How can we conclude that a person is glorified?


I'd like to know how to define "glorify."  How can we conclude that a person is glorified?  By what sign?


The word "glorify" means "to give glory to".  Glory can mean honor, praise, or devotion, but it is usually considered a much more intense word than any of these.  Thus, to glorify God would mean to praise Him in words or to honor Him by deeds.  Romans 8:29-30 is used in an unusual way because here God is the one glorifying man. Usually, the inferior being glorifies the superior being.  Therefore, we normally think in terms of man praising God.  In Romans, God is said to glorify man; the superior being glorifying the inferior being.  In this context, it would be best to think of it as God bestowing honor on man.  We do similar things in our day.  A soldier may do something heroic and the government may honor him with a medal or a ceremony.  In English, we would not normally say that the soldier was glorified.  We would use a lesser word like honor or praise.  However, I think that Paul was trying to stress just how strongly God is honoring man by using a term that is usually reserved for the other way around.

The glory that God is honoring us with is to be welcomed back into his presence.  God is so Holy that He cannot tolerate the wickedness of man.  We are all wicked and, therefore, all destined to die.  It is not the physical death that we are really interested in; it is the eternal death that will not allow our souls (the part of us that survives after our physical death) to enter into the presence of God -- also known as heaven.   God has honored us by telling us that He will let those, who have faith in Jesus and become Christians, come into His dwelling place.  It would be like being a poor beggar on the street and being welcomed into a palace and being treated like royalty rather than being treated like the scum we actually are.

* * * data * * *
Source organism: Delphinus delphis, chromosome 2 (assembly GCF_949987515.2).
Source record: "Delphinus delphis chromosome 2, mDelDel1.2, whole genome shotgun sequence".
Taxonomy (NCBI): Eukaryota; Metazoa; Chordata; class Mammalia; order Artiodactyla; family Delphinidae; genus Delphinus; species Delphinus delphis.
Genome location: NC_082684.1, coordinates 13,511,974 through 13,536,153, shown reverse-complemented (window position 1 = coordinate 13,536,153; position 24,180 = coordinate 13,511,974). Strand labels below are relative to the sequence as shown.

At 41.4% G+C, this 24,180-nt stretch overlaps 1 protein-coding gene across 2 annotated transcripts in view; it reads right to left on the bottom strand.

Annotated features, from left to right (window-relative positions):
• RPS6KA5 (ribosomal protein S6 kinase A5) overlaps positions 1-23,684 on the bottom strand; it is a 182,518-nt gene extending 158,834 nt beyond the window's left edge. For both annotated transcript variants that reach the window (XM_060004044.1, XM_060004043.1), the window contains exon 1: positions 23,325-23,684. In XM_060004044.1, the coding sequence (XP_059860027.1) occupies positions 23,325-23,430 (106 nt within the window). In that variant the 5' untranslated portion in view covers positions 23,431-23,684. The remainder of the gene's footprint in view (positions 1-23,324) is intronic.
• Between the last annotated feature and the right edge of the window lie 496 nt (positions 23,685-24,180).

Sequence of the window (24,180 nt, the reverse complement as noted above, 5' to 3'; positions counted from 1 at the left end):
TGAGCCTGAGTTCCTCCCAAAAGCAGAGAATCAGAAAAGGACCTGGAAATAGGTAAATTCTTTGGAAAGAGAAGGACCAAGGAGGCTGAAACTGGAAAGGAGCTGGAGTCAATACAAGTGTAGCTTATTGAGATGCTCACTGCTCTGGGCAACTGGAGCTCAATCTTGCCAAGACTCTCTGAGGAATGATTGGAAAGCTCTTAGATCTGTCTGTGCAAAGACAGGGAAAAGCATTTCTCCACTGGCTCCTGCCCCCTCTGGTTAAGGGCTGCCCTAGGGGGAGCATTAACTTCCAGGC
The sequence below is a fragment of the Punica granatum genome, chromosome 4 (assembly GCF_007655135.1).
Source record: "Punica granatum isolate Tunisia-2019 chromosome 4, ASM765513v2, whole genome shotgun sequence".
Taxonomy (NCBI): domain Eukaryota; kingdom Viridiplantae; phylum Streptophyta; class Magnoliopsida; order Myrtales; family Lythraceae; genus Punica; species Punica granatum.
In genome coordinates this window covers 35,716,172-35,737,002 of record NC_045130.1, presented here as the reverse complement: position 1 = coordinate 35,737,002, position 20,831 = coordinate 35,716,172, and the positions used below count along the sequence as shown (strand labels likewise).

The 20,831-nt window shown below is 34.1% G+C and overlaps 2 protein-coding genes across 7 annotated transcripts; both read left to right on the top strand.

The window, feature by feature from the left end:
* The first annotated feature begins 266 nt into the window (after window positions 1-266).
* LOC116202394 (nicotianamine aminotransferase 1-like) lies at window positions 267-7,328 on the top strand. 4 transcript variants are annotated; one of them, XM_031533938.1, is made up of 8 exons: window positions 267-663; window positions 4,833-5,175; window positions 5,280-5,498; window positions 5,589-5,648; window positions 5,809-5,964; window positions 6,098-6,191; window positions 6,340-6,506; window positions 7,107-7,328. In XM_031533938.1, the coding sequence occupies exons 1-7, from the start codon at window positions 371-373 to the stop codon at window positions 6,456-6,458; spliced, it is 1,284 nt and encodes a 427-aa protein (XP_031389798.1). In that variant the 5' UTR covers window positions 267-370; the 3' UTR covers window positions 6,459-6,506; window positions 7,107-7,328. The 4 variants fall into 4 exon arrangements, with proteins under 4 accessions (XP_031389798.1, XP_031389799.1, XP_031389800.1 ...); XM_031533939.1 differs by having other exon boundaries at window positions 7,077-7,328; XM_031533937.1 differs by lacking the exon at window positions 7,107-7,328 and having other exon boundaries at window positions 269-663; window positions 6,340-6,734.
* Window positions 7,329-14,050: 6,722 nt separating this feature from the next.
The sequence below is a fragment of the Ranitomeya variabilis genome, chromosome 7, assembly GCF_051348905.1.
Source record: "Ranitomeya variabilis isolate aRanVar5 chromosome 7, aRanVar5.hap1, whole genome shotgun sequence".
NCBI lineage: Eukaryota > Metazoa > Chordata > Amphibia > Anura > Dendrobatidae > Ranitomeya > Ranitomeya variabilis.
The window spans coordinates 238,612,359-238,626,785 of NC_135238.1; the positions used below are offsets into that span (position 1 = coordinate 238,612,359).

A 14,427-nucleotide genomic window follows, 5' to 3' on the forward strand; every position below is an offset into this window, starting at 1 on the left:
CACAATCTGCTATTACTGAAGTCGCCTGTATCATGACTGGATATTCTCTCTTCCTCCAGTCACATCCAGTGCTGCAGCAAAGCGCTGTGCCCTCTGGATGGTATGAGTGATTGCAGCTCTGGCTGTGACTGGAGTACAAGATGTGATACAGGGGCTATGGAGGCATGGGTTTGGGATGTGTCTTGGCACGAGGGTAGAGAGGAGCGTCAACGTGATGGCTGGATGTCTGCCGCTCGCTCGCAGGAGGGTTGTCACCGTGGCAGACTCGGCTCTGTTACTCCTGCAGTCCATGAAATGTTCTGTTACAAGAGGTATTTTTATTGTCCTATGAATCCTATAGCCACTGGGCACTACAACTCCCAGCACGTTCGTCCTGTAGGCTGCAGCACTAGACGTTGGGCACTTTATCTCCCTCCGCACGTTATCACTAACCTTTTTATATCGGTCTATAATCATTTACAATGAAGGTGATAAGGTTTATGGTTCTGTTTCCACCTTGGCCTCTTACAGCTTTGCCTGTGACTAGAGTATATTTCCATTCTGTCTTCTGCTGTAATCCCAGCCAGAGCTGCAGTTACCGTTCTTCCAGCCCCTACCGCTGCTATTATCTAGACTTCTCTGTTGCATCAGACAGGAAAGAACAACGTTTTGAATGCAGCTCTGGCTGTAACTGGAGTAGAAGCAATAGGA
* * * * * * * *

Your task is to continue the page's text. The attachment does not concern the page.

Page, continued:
What makes this so special is that we not only don't deserve the treatment that we are getting, but Jesus is the one who made the whole thing possible.  He became the punishment that we deserved.  Someone had to be punished for our sins.  God allowed his Son to take on that punishment.  He said that punishment was so severe, that it was good enough to cover the sins of everyone who willingly wants it (I Peter 2:24).  In that way, God determined before we were even born (i.e., "predestined"), that there would be a collective of people who would be allowed back into His presence.  His only stipulation is that you genuinely believe in Jesus as the savior.  This belief is more than just an acknowledgment that He exists, it is a whole life change that says we believe so strongly that He was the perfect sacrifice that we change our lives to be like Him in every way.  We have to be a devotee of Jesus.  If we are devotees, then we can come into the presence of God just like Jesus is allowed into the presence of God (II Corinthians 4:14).

The ultimate glory does not exist until after our death.  However, in this life, we are told that our lives would change.  For example, in Galatians 5:22-26, Paul tells us the kind of people we will become.  "But the fruit of the Spirit is love, joy, peace, patience, kindness, goodness, faithfulness, gentleness, self-control; against such things there is no law. And those who belong to Christ Jesus have crucified the flesh with its passions and desires.  If we live by the Spirit, let us also keep in step with the Spirit. Let us not become conceited, provoking one another, envying one another."  This is our sign that we are on the right path.

Darrell Hamilton

Print Friendly, PDF & Email